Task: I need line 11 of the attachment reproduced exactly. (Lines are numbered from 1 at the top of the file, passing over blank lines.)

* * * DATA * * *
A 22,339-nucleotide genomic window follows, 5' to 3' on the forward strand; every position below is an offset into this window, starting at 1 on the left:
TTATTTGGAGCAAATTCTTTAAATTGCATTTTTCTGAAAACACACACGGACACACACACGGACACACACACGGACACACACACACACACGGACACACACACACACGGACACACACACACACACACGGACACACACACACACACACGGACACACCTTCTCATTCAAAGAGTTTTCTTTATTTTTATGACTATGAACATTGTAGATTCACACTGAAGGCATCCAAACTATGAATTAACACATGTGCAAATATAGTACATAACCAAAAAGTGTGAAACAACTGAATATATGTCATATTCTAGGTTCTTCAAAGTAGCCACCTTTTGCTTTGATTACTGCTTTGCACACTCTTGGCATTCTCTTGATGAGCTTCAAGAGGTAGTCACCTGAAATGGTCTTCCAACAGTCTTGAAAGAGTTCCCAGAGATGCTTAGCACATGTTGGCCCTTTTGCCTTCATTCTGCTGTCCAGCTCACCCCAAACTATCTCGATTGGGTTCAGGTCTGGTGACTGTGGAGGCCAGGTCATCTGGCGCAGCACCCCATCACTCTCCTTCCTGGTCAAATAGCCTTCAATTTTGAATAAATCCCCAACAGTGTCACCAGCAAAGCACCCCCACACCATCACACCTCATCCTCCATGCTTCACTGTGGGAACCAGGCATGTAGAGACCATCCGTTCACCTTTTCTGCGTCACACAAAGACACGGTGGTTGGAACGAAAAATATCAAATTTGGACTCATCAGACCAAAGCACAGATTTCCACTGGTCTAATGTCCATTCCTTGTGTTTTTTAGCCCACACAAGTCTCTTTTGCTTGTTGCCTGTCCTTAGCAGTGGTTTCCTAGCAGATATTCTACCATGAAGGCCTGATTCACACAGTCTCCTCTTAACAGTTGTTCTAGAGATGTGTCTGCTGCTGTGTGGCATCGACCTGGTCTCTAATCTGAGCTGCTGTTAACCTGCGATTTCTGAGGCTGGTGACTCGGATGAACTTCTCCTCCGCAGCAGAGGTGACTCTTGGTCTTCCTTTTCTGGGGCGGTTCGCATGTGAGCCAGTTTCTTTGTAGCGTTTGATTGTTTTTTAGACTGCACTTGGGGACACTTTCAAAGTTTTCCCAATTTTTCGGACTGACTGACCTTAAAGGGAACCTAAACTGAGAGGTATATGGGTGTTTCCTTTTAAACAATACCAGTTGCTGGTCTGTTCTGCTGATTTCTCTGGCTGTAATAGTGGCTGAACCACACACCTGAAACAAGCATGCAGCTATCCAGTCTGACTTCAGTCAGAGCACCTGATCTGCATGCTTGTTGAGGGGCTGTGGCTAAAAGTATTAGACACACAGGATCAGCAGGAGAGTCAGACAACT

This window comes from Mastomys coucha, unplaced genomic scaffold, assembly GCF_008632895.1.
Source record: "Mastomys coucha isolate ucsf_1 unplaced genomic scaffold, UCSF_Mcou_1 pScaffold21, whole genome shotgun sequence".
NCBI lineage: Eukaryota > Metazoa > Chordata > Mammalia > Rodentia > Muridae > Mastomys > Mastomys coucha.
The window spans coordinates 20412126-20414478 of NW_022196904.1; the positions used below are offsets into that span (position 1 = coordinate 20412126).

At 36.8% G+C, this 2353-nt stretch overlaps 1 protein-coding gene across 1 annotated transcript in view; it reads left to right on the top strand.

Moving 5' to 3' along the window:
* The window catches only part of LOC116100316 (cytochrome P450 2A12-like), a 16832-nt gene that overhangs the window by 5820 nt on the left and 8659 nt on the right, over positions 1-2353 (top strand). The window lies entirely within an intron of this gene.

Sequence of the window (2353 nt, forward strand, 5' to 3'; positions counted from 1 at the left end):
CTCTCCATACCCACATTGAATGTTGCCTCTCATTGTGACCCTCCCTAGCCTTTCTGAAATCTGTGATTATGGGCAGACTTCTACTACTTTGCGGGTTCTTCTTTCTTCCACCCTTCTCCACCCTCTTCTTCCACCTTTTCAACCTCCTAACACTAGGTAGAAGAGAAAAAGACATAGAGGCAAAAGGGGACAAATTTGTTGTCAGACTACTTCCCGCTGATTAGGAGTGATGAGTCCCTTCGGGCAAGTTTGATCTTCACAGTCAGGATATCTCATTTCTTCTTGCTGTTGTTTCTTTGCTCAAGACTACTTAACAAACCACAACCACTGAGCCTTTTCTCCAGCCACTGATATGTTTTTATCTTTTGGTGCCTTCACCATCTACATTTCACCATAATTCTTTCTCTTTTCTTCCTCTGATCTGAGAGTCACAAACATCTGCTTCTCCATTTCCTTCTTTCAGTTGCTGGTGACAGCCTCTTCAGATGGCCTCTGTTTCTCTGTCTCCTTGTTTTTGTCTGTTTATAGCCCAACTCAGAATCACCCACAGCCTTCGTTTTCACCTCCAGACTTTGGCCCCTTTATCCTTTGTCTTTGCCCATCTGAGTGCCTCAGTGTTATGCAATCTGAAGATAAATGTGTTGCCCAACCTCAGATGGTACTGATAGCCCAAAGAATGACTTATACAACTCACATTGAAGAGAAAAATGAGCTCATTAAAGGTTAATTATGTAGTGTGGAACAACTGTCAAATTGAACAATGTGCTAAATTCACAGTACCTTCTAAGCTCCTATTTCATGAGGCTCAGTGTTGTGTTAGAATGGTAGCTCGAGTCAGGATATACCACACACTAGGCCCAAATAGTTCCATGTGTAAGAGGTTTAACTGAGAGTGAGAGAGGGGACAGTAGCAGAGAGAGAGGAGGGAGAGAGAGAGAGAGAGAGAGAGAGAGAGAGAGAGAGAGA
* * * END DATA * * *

CTCTCCATACCCACATTGAATGTTGCCTCTCATTGTGACCCTCCCTAGCCTTTCTGAAATCTGTGATTATGGGCAGACTTCTACTACTTTGCGGGTTCTTCTTTCTTCCACCCTTCTCCACCCTCTTCTTCCACCTTTTCAACCTCCTAACACTAGGTAGAAGAGAAAAAGACATAGAGGCAAAAGGGGACAAATTTGTTGTCAGACTACTTCCCGCTGATTAGGAGTGATGAGTCCCTTCGGGCAAGTTTGATCTTCACAGTCAGGATATCTCATTTCTTCTTGCTGTTGTTTCTTTGCTCAAGACTACTTAACAAACCACAACCACTGAGCCTTTTCTCCAGCCACTGATATGTTTTTATCTTTTGGTGCCTTCACCATCTACATTTCACCATAATTCTTTCTCTTTTCTTCCTCTGATCTGAGAGTCACAAACATCTGCTTCTCCATTTCCTTCTTTCAGTTGCTGGTGACAGCCTCTTCAGATGGCCTCTGTTTCTCTGTCTCCTTGTTTTTGTCTGTTTATAGCCCAACTCAGAATCACCCACAGCCTTCGTTTTCACCTCCAGACTTTGGCCCCTTTATCCTTTGTCTTTGCCCATCTGAGTGCCTCAGTGTTATGCAATCTGAAGATAAATGTGTTGCCCAACCTCAGATGGTACTGATAGCCCAAAGAATGACTTATACAACTCACATTGAAGAGAAAAATGAGCTCATTAAAGGTTAATTATGTAGTGTGGAACAACTGTCAAATTGAACAATGTGCTAAATTCACAGTACCTTCTAAGCTCCTATTTCATGAGGCTCAGTGTTGTGTTAGAATGGTAGCTCGAGTCAGGATATACCACACACTAGGCCCAAATAGTTCCATGTGTAAGAGGTTTAACTGAGAGTGAGAGAGGGGACAGTAGCAGAGAGAGAGGAGGGAGAGAGAGAGAGAGAGAGAGAGAGAGAGAGAGAGAGAGA